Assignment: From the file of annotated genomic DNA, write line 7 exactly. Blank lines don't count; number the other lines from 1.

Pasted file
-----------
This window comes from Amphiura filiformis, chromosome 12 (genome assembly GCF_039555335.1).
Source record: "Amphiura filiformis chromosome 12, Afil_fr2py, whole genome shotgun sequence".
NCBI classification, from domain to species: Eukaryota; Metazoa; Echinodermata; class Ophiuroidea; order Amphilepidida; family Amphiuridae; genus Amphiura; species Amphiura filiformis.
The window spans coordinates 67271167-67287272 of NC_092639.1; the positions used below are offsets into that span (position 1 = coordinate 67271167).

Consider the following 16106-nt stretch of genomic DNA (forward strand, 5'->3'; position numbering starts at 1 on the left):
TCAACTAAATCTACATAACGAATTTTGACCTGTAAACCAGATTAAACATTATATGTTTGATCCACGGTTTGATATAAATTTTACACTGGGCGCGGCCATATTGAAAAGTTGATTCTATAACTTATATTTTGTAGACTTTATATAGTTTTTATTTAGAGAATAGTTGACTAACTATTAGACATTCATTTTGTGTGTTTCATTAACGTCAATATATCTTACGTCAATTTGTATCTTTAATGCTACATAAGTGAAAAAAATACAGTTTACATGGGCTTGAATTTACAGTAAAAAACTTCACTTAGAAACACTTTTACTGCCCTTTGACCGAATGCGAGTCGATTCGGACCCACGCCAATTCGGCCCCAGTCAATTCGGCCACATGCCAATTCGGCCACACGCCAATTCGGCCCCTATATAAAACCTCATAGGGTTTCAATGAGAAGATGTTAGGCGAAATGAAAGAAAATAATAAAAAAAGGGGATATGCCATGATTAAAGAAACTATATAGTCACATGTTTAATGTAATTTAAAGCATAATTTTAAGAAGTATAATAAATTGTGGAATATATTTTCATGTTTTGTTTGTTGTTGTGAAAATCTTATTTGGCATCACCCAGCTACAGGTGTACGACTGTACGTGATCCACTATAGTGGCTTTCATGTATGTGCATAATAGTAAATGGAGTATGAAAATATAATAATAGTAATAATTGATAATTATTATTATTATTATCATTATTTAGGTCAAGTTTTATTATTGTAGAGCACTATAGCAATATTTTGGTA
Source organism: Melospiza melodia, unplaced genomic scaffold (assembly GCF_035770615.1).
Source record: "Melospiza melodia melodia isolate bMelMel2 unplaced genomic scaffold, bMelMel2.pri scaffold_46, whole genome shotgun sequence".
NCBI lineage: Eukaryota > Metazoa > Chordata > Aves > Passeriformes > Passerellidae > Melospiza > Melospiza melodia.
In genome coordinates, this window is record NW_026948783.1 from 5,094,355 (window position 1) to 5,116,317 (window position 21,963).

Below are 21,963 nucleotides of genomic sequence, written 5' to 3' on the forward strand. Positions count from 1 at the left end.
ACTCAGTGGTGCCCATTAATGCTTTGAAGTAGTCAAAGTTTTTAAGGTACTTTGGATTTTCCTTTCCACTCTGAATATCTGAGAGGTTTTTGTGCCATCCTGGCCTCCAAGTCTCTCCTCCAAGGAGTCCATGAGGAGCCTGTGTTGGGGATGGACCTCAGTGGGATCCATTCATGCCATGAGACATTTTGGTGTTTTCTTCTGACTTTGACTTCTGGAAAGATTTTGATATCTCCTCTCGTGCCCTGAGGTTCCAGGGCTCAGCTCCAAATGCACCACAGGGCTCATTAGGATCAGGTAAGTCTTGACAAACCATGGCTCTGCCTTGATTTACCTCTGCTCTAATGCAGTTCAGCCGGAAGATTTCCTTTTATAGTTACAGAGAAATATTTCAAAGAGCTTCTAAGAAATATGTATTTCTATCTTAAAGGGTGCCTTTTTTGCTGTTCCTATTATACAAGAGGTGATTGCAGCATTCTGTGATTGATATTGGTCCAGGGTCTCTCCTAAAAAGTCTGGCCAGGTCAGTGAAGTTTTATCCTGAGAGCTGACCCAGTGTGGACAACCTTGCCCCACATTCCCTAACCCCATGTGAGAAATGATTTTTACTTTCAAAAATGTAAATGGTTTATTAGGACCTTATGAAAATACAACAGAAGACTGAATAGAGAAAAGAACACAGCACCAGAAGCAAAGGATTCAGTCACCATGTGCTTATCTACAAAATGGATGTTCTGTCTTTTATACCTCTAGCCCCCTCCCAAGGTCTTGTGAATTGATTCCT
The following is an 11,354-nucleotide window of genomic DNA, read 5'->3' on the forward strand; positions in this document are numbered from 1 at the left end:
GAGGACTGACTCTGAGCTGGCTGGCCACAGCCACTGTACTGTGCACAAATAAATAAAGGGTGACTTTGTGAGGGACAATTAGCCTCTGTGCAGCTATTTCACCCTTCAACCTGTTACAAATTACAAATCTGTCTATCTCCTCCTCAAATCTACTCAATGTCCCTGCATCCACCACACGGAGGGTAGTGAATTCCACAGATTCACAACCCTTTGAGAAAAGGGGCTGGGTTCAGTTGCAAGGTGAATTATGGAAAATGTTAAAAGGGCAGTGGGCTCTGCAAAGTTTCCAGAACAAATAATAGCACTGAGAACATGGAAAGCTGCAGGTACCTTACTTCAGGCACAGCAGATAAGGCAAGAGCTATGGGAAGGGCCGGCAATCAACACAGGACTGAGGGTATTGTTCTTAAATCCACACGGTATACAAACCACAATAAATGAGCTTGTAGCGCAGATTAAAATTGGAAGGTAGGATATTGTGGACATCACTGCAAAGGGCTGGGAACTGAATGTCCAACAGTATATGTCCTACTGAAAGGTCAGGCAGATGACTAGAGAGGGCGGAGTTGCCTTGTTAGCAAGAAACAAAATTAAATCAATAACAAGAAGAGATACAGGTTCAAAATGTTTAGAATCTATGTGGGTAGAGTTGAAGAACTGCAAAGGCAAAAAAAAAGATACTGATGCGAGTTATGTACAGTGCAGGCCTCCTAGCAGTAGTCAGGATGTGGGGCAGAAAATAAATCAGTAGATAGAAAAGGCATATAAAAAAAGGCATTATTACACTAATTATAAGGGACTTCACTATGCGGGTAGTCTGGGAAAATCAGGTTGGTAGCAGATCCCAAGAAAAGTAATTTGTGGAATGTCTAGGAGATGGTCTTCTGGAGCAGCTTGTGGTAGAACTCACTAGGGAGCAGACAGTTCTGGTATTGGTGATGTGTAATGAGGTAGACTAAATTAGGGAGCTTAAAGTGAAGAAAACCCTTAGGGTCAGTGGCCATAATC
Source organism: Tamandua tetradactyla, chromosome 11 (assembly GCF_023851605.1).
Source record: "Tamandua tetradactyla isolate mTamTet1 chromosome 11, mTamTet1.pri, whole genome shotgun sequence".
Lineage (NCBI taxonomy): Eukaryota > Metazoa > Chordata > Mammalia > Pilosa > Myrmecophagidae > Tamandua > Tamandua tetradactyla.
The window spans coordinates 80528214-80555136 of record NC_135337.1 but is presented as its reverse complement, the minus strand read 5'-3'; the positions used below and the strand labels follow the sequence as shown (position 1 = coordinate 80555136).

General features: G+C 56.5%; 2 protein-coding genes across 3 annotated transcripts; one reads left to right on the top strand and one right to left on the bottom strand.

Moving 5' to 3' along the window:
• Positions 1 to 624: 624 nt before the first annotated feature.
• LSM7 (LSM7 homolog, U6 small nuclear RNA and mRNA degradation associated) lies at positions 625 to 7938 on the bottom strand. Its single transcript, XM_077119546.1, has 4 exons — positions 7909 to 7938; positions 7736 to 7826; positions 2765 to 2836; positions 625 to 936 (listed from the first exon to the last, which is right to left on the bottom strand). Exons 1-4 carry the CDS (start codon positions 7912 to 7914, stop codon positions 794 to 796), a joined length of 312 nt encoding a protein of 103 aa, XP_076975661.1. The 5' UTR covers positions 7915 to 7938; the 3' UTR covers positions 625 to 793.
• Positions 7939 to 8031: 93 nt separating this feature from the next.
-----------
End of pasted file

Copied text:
Source organism: Melospiza melodia, unplaced genomic scaffold (assembly GCF_035770615.1).